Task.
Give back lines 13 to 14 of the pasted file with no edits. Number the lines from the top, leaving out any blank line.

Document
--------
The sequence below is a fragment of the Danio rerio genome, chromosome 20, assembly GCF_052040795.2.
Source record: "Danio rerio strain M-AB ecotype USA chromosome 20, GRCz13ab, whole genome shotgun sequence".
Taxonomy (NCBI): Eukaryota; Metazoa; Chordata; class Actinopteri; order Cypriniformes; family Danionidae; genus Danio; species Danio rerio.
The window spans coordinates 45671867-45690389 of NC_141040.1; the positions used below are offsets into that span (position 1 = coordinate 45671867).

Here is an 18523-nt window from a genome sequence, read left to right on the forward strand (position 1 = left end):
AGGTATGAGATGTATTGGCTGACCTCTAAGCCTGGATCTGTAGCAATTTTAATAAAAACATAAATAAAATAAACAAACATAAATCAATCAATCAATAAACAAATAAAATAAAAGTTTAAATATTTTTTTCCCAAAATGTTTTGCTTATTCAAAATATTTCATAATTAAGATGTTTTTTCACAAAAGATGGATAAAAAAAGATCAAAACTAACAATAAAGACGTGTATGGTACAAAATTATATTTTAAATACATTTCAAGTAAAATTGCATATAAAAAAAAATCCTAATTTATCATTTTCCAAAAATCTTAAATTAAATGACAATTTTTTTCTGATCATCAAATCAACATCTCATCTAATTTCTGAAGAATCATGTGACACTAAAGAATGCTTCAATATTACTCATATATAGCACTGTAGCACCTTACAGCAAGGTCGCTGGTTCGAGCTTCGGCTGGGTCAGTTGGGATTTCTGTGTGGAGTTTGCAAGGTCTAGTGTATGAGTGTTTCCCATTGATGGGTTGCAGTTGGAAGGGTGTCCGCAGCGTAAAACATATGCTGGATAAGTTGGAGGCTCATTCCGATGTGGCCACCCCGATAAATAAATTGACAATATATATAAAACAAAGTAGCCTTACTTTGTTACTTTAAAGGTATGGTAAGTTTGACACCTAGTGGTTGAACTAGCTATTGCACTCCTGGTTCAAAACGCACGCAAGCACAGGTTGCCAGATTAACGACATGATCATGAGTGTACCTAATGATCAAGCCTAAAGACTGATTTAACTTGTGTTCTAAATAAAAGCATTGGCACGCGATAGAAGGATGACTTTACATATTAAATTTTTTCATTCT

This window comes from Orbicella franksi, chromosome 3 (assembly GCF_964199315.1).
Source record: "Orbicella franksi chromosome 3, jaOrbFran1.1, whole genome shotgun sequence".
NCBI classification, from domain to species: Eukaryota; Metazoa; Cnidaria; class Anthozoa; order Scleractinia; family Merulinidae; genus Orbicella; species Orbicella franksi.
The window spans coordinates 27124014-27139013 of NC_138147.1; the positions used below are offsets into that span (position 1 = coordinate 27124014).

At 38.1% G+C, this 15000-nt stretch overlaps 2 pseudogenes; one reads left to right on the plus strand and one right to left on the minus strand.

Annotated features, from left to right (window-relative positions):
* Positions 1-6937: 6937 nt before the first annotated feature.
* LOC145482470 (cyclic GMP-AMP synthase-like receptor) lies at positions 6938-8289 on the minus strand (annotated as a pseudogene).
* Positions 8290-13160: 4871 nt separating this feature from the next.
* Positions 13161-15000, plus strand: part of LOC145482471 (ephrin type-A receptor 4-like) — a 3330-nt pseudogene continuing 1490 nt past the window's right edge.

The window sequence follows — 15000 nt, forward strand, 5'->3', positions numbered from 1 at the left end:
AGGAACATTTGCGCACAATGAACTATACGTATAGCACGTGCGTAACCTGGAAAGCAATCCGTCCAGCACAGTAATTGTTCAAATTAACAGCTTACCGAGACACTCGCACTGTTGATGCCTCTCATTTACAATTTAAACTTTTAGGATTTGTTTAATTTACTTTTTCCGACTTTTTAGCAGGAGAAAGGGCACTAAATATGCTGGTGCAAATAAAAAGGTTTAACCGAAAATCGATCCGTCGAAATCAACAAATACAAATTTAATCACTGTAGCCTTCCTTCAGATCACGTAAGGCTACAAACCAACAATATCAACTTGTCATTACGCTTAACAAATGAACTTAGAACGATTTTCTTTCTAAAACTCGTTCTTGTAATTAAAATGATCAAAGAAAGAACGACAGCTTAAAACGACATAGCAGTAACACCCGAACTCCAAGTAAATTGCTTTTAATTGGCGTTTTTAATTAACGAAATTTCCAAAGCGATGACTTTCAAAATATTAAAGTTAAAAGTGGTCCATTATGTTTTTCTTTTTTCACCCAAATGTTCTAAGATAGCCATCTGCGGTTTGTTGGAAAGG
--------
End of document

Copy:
* Positions 1-6937: 6937 nt before the first annotated feature.
* LOC145482470 (cyclic GMP-AMP synthase-like receptor) lies at positions 6938-8289 on the minus strand (annotated as a pseudogene).